Colorado Congressmen Respond To Obama’s Speech
DENVER (CBS4) - Colorado Rep.s Ed Perlmutter and Corey Gardner joined the CBS4 Morning News on Wednesday to discuss their reaction to President Obama’s State of the Union speech.
There were three primary focuses in the speech. Obama keyed on creating jobs, improving education and dealing with the deficit.
On the issue of jobs, Obama talked about the importance of encouraging innovation for the future. He compared it to beating the Soviets to the moon.
“This is our generation’s Sputnik moment. Two years ago I said we needed to reach a level of research and development we haven’t seen since the height of the Space Race. In a few weeks, I will be sending a budget to Congress that helps us meet that goal. We’ll invest in biomedical research, information technology and especially clean energy technology,” Obama said.
To achieve change, the President encouraged cooperation and compromise between parties. As a symbolic gesture, for the first time in history, members of Congress didn’t all sit with their parties.
Mr. Obama said it’s the kind of compromise that will get things done.
Rep. Ed Perlmutter said he thinks that the President’s goal to move beyond party lines is realistic.
“Well, I certainly think it’s possible. We do have tough challenges and we’re going to have to try a number of different things to reach some compromises,” Perlmutter said.
While Gardner agreed that moving the economy forward and creating jobs is the No. 1 priority, he said the idea was old hat.
“The President also said that last year that that was his No. 1 priority. Unfortunately what I think I heard in the speech was a lot of the same kind of policies that have failed over the past year, and I don’t know how more spending is going to do anything different over the next two years,” Gardner said.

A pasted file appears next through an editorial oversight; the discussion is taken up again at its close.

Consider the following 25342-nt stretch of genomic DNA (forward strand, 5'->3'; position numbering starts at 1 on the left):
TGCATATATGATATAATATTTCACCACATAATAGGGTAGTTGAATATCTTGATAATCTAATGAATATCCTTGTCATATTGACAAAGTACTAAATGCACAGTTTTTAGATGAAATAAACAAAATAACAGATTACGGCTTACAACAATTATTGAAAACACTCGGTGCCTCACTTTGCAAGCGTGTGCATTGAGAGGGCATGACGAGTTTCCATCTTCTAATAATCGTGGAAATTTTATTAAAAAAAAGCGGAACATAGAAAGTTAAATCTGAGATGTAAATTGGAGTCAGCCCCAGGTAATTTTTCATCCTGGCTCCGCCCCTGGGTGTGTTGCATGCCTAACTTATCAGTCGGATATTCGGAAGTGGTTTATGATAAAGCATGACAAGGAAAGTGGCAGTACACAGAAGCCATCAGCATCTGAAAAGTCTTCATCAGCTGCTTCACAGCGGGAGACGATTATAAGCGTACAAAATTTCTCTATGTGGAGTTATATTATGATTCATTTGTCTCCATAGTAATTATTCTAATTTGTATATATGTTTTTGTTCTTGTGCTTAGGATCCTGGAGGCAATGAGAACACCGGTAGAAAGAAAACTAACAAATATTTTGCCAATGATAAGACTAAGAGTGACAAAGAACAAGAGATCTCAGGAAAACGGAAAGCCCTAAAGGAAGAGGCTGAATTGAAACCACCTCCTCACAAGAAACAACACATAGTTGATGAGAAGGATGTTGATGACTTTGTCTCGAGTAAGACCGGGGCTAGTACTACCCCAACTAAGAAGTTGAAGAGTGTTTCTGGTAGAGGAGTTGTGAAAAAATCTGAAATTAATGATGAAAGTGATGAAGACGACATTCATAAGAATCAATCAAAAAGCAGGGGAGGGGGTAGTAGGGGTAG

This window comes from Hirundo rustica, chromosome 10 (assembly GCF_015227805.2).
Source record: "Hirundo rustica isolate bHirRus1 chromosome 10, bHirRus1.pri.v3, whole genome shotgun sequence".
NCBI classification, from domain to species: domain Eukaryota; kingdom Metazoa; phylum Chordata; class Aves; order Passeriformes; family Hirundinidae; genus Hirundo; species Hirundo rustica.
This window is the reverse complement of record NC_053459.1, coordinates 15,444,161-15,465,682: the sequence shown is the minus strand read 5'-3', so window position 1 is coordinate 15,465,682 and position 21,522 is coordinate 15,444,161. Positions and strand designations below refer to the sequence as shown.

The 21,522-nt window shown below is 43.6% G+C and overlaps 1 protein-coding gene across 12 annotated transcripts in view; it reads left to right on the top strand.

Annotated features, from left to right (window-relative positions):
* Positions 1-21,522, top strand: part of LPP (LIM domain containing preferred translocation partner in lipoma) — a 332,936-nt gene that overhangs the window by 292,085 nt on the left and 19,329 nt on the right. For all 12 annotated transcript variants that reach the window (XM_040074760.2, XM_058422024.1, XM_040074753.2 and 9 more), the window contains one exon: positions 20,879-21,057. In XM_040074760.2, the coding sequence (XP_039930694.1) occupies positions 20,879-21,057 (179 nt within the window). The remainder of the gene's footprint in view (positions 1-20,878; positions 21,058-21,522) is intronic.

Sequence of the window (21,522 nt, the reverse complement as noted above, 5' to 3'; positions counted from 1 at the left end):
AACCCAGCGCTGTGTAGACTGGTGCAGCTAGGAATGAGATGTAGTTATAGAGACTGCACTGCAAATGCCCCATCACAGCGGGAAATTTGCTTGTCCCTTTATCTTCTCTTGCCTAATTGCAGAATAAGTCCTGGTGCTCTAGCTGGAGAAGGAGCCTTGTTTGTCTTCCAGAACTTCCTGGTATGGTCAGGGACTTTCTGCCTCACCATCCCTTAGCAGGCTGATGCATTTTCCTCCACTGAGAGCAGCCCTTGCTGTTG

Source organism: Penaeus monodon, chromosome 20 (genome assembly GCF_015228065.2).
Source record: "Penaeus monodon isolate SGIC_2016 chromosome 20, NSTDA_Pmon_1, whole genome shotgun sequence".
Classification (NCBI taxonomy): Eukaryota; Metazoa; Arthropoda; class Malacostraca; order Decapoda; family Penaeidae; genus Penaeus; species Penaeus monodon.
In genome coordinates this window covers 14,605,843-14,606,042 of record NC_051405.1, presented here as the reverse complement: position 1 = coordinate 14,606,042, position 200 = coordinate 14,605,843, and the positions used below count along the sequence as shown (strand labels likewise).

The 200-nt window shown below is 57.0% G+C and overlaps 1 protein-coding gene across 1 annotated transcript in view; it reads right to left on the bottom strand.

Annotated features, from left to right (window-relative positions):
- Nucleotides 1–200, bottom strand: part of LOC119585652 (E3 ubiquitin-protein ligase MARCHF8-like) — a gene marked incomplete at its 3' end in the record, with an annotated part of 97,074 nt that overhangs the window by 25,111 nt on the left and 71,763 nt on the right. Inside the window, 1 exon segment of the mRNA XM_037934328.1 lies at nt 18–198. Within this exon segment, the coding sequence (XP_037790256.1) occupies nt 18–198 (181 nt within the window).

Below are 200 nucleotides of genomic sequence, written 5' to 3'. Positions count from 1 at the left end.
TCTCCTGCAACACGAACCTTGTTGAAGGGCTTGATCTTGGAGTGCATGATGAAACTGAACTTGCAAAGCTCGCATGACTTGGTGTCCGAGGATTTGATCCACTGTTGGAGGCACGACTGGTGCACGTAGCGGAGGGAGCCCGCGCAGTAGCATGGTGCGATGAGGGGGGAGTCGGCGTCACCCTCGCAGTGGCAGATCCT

Rep. Paul Ryan (R-Wis.), the House Budget Committee Chair, expressed the Republican sentiment that the President’s proposal doesn’t do enough to get the budget under control.
“Endless borrowing is not a strategy, budget cuts have to come first,” Ryan said.
Gardner agreed with Ryan and disagreed with additional spending. He focused on the president’s goal to invest more in high speed rail. He said idea is something the country can’t afford.
“Within 25 years our goal is to give 80 percent of Americans access to high speed rail. This could allow you to go places in half the time it takes to go by car,” Obama said.
Gardner said the goal is to cut spending not to spend more.
“It’s not the time for that. We’ve got to make sure that we’re doing everything that we can to balance the budget, to move our country toward a balanced budget. I didn’t even hear any talk about a balanced budget amendment,” Gardner said.
Perlmutter said he does believe that the President is on the right track to help the economy.
“I think the most important thing to do is jobs, and the president really hit on that, and the best way to reduce the deficit is to have people working and paying taxes because there is two sides to the budget. There is the revenue side and there is the expense side so it’s going to take increasing revenue and that’s getting people back to work as well as really managing our expenses,” Perlmutter said.
Perlmutter said Obama’s goal to reduce troops in Iraq and Afghanistan is one area where there can be a huge savings.
“The President talked about reducing troops by 100,000, that’s $100 billion a year just in Iraq,” Perlmutter said.
On Wednesday the President hit the road to promote his State of the Union message.
The President headed to Wisconsin to visit a renewable energy plant. He’s set to explain to workers how they will benefit from plans he laid out in the speech.